I, Emma Freke is a charming search-for-identity story about Emma--the only "normal" member of her quirky family. While Emma desperately tries to find her niche, she discovers that perhaps it's better to be her own "freak" than someone else's Freke.
"With vibrant red hair, an extraordinary intellect and a height of nearly six feet, 12-year-old Emma feels out of sync with peers and life in general. Her unique surname serves to magnify these woes. While Emma acts in a responsible adult manner, internally she is besieged by all the anxieties and insecurities of her age. Atkinson deftly portrays the intense self-consciousness that is an inherent part of the transition between childhood and adolescence. Emma's flighty, bohemian mother offers little guidance, and Emma longs for a conventional life. An invitation to her heretofore-unknown father's family reunion seems an opportunity for her to redefine herself. This newfound family, which pronounces their last name Frecky, offers Emma all the orderly ordinariness she has been craving. However, between her blossoming friendship with Fred, the mysterious outcast of the group, and her skirmishes with Aunt Pat, the martinet who demands absolute conformity, Emma emerges with a new appreciation for her unorthodox upbringing. How she reconciles the disparate halves of both her personality and her extended family becomes a poignant journey of self-discovery." --Kirkus Reviews--Journal
"Emma is resigned to the seeming reality that her name, spoken aloud, is her identity. Just 12, bright and nearly six feet tall, she feels invisible at school in her New England coastal town. Her mother, Donatella, owns a bead shop, and the many beads in her shop, with individual shapes, colors, and origins, are an apt metaphor for the novel's cast of varied characters. Quiet Emma, for instance, keeps lists to organize her life and often feels like the adult to her short, round Italian mother, who dresses and acts like a teenager. She wonders if she's adopted like her friend, Penelope, a nine-year-old from Liberia, who lives with her two mothers across the street and urges Emma to find her 'joylah.' Emma is dubious when Donatella proposes that she be homeschooled at the public library, but school officials agree to the proposal, and Stevie, a cool librarian, becomes her tutor. Then she receives an invitation to the Freke Family Reunion at a Wisconsin campground and flies out to meet the clan of Walter Freke, the father she's never met. The reunion proves to be a life-changing weekend, for Emma connects with cousins who look like her, gains a sense of belonging, and discovers her surname rhymes with Becky. Yet, upon seeing the rigid control enforced by the reunion organizer, she begins to appreciate her unstructured home life and confidently stands up against the culture of intolerance aimed at her eccentric, odd-looking cousin, who, like her old self, just doesn't fit in. A well-paced story told with heart and humor." --School Library Journal--Journal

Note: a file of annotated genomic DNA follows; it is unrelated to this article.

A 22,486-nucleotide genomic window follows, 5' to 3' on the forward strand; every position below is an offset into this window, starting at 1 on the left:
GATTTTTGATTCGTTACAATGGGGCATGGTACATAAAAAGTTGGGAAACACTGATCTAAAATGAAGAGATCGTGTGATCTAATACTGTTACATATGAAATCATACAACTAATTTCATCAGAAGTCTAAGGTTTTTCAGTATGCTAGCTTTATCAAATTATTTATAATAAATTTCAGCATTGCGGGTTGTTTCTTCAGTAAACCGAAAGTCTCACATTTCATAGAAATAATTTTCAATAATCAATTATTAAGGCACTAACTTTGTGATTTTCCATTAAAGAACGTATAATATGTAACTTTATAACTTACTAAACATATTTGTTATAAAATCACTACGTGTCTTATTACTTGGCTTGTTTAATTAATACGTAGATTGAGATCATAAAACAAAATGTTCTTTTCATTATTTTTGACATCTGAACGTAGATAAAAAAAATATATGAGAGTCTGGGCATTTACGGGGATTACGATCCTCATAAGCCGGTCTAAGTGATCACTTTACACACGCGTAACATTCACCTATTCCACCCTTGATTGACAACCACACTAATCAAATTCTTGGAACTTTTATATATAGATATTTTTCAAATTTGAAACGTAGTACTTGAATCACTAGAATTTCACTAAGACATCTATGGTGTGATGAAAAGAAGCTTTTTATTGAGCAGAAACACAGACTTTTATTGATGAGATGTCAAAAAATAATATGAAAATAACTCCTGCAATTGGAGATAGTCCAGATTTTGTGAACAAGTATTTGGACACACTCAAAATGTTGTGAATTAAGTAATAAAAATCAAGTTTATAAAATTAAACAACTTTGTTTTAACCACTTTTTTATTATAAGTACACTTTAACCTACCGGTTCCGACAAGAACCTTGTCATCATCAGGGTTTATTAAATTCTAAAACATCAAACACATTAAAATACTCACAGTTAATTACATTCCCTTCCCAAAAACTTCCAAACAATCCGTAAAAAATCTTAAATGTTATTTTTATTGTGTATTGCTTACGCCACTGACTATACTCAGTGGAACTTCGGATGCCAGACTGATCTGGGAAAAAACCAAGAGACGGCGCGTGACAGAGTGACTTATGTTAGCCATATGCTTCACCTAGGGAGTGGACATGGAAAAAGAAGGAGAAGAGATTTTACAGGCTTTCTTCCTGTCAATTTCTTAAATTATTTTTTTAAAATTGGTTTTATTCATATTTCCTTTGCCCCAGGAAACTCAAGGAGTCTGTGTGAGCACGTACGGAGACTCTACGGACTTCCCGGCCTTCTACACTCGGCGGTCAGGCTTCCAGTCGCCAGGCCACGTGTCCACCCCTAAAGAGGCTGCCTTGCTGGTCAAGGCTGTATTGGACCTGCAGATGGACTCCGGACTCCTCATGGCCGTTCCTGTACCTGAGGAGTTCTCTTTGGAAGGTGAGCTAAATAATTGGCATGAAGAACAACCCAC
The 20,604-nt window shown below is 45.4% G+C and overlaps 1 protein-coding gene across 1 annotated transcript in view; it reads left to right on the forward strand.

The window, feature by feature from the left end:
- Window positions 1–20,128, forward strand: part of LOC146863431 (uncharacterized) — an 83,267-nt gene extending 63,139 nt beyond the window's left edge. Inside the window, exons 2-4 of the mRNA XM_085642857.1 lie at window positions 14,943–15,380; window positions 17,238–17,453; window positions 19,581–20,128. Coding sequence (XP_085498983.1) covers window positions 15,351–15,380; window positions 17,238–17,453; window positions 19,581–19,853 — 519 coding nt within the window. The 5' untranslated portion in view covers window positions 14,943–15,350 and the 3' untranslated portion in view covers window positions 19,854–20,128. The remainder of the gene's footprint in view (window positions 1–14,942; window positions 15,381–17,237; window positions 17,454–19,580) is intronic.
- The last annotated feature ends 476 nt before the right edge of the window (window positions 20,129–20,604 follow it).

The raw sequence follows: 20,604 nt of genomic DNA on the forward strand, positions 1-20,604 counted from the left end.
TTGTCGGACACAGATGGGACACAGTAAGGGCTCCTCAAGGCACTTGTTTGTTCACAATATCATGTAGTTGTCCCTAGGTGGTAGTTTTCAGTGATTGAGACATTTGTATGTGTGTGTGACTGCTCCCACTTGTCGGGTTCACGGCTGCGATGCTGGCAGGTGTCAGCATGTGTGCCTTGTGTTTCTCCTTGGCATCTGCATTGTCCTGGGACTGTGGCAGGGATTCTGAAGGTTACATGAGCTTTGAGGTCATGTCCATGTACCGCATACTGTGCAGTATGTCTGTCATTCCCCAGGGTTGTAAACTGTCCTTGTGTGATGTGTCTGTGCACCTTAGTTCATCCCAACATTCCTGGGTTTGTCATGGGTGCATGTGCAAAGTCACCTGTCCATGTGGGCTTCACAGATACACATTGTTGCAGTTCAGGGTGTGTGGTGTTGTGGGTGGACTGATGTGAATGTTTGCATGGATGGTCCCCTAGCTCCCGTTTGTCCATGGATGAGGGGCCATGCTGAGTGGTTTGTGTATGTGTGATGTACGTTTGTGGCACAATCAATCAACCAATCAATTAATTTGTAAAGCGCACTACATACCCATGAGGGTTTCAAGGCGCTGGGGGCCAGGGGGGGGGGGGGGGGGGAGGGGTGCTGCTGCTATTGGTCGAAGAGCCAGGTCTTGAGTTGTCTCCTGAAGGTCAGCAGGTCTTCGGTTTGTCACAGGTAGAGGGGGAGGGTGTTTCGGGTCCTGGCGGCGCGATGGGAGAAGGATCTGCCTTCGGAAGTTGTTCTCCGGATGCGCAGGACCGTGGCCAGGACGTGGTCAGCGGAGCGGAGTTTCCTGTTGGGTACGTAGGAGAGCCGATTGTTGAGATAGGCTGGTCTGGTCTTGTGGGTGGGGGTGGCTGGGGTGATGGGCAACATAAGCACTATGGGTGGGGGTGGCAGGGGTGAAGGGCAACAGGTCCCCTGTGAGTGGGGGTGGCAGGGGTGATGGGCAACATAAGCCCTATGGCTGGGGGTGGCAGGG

"Having a weird name isn't the only reason 12-year-old Emma Freke ('Like, if you say it slowly, Am a Freak') feels like an outcast. She's taller and more intellectually advanced than her peers; she knows little of her father except his name; and she's nothing like her flighty single mother. When Emma has the opportunity to meet the 'Freke' side of her family at a reunion, she jumps at the chance, thinking she will finally meet people to whom she can relate. But fitting in with the Frekes--a motley crew of Midwesterners dedicated to keeping the memory of a frontier ancestor alive--has its drawbacks. Atkinson (From Alice to Zen and Everyone in Between) has written a lively novel with an empathetic, well-drawn heroine, but other aspects of the story--like Emma being allowed to travel from Massachusetts to Wisconsin on her own to meet a group of people she doesn't know--strain belief. Characterizations of Emma's eccentric relatives (on both sides of her family) feel as forced as her "just be yourself" realization does preordained." --Publishers Weekly--Journal
"Twelve-year-old Emma doesn't fit in--not at school and certainly not at home with her kooky mother and kind-of-out-of-it Italian grandfather. When she attends the annual Freke family reunion hoping to find people just like her, Emma learns that being an individual isn't so bad. Atkinson's account of Emma's journey to self-discovery is sincere and relatable." --The Horn Book Guide--Journal
Series: Exceptional Reading and Language Arts Titles for Intermediate Grades Ser.
For Ages: 9 - 11 years old
For Grades: 7 - 9
Number Of Pages: 234
Published: 1st August 2010
Publisher: Lerner Publishing Group
Country of Publication: US
Dimensions (cm): 19.68 x 13.97 x 1.91
Weight (kg): 0.34